"[W]henever prison officials stand accused of using excessive physical force in violation of the Cruel and Unusual Punishments Clause, the core judicial inquiry is . . . whether force was applied in a good-faith effort to maintain or restore discipline, or maliciously and sadistically to cause harm." Id. at 7. "In determining whether the use of force was wanton and unnecessary, it may also be proper to evaluate the need for application of force, the relationship between that need and the amount of force used, the threat reasonably perceived by the responsible officials, and any efforts made to temper the severity of a forceful response." Id. (internal quotation marks and citations omitted). "The absence of serious injury is . . . relevant to the Eighth Amendment inquiry, but does not end it." Id.

Plaintiff fails to state a claim against Defendants John Doe 1, Sal, Ward, and John Does 2 and 3. Plaintiff alleges that they beat Plaintiff while he was handcuffed. However, Plaintiff has not alleged sufficient facts to demonstrate a claim for excessive force. Plaintiff's allegations are too vague for the Court to find that the use of force was wanton and unnecessary. Plaintiff fails to allege facts which demonstrate the extent of each Defendant's involvement, and what actions each Defendant took in allegedly beating Plaintiff.*fn1

Plaintiff fails to state an Eighth Amendment claim against Defendants Duck and Pitts. Plaintiff alleges only that Defendants Duck and Pitts caused certain documents concerning the alleged beating at Mercy Hospital to be lost. Plaintiff fails to link Defendants Duck and Pitts to any violation. An alleged cover-up after the incident occurred does not demonstrate that Defendants Duck and Pitts violated Plaintiff's Eighth Amendment rights.

Plaintiff fails to state a claim against Mercy Hospital. Plaintiff requests that Mercy Hospital be held accountable. However, Plaintiff fails to make any allegations that would indicate a violation of Plaintiff's constitutional or federal rights by Mercy Hospital. Long v. County of Los Angeles, 442 F.3d 1178, 1185 (9th Cir. 2006) ("To state a claim under § 1983, a plaintiff must allege two essential elements: (1) that a right secured by the Constitution or laws of the United States was violated, and (2) that the alleged violation was committed by a person acting under the color of State law.").

IV. Conclusion And Order

Plaintiff fails to state any cognizable claims against any Defendants. The Court will provide Plaintiff with an opportunity to file a first amended complaint curing the deficiencies identified by the Court in this order. Noll v. Carlson, 809 F.2d 1446, 1448-49 (9th Cir. 1987). Plaintiff may not change the nature of this suit by adding new, unrelated claims in his amended complaint. George v. Smith, 507 F.3d 605, 607 (7th Cir. 2007) (no "buckshot" complaints).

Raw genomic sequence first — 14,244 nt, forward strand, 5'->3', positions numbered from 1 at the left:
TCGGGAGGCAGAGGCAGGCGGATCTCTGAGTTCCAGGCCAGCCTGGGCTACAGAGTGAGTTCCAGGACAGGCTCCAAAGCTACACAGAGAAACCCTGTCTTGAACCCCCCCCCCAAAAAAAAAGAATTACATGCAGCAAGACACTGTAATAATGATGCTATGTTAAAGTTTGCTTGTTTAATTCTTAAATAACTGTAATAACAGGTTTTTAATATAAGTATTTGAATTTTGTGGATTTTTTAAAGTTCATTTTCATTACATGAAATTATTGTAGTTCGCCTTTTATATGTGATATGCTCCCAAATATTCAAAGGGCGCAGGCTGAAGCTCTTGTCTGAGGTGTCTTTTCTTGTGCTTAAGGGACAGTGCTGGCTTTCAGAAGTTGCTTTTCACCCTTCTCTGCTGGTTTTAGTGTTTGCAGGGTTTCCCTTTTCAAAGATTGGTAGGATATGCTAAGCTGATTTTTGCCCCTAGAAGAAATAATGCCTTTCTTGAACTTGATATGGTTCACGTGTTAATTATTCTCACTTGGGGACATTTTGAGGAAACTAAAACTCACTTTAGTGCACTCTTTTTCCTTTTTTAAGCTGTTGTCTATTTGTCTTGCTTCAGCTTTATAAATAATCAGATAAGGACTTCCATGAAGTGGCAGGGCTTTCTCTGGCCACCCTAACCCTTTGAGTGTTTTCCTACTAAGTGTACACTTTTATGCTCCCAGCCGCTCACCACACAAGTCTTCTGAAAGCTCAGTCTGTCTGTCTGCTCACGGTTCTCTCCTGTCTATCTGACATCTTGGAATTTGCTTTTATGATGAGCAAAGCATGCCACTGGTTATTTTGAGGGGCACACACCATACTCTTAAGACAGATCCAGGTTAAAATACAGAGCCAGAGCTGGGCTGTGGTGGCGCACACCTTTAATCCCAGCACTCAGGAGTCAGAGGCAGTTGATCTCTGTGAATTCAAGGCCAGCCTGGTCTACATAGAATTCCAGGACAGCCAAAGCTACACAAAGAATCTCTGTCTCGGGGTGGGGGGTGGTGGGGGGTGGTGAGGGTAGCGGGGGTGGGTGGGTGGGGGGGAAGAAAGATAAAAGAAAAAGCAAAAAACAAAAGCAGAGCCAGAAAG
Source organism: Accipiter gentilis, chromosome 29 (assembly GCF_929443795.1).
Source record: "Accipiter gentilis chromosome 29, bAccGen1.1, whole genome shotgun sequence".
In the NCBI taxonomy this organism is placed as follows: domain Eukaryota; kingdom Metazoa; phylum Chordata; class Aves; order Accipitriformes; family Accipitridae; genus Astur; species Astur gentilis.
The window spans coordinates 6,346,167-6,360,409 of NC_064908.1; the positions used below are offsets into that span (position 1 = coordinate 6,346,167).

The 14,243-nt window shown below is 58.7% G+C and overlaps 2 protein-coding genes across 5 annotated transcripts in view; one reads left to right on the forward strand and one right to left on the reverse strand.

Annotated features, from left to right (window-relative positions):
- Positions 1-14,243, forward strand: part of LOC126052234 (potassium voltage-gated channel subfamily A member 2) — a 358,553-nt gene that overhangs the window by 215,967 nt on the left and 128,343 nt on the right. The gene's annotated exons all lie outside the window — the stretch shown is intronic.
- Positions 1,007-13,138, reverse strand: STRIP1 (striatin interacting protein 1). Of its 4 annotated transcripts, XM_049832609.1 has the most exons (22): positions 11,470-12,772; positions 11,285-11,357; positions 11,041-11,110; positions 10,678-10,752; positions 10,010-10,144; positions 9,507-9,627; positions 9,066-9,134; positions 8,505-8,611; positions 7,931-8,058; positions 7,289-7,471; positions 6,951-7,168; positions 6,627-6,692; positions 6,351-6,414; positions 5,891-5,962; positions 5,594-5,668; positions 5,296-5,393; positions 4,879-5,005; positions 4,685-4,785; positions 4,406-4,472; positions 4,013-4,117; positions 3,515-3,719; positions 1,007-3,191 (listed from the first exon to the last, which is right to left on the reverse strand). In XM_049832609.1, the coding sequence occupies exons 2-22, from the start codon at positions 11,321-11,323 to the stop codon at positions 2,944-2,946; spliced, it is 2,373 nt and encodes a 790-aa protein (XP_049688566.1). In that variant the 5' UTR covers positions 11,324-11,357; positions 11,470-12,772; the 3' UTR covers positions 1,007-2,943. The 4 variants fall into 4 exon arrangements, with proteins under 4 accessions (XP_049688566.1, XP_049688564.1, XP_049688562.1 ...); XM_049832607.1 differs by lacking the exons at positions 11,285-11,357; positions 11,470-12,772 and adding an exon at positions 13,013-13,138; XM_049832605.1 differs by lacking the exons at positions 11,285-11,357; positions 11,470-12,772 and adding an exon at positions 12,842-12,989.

If Plaintiff decides to amend, Plaintiff's amended complaint should be brief, Fed. R. Civ. P. 8(a), but must state what each named defendant did that led to the deprivation of Plaintiff's constitutional or other federal rights. Iqbal, 129 S. Ct. at 1949. Although accepted as true, the "[f]actual allegations must be [sufficient] to raise a right to relief above the speculative level . . . ." Twombly, 550 U.S. at 555.

Finally, Plaintiff is advised that an amended complaint supersedes the original complaint, Forsyth v. Humana, Inc., 114 F.3d 1467, 1474 (9th Cir. 1997); King v. Atiyeh, 814 F.2d 565, 567 (9th Cir. 1987), and must be "complete in itself without reference to the prior or superseded pleading," L. R. 220. Plaintiff is warned that "[a]ll causes of action alleged in an original complaint which are not alleged in an amended complaint are waived." King, 814 F.2d at 567 (citing to London v. Coopers & Lybrand, 644 F.2d 811, 814 (9th Cir. 1981)); accord Forsyth, 114 F.3d at 1474.

Accordingly, based on the foregoing, it is HEREBY ORDERED that:

1. The Clerk's Office shall send Plaintiff a complaint form;

2. Plaintiff's first amended complaint is dismissed for failure to state a claim, with leave to file a second amended complaint within thirty (30) days from the date of service of this order; and

3. If Plaintiff fails to comply with this order, the Court will recommend dismissal of this action for failure to obey a court order and failure to state a claim.

IT IS SO ORDERED.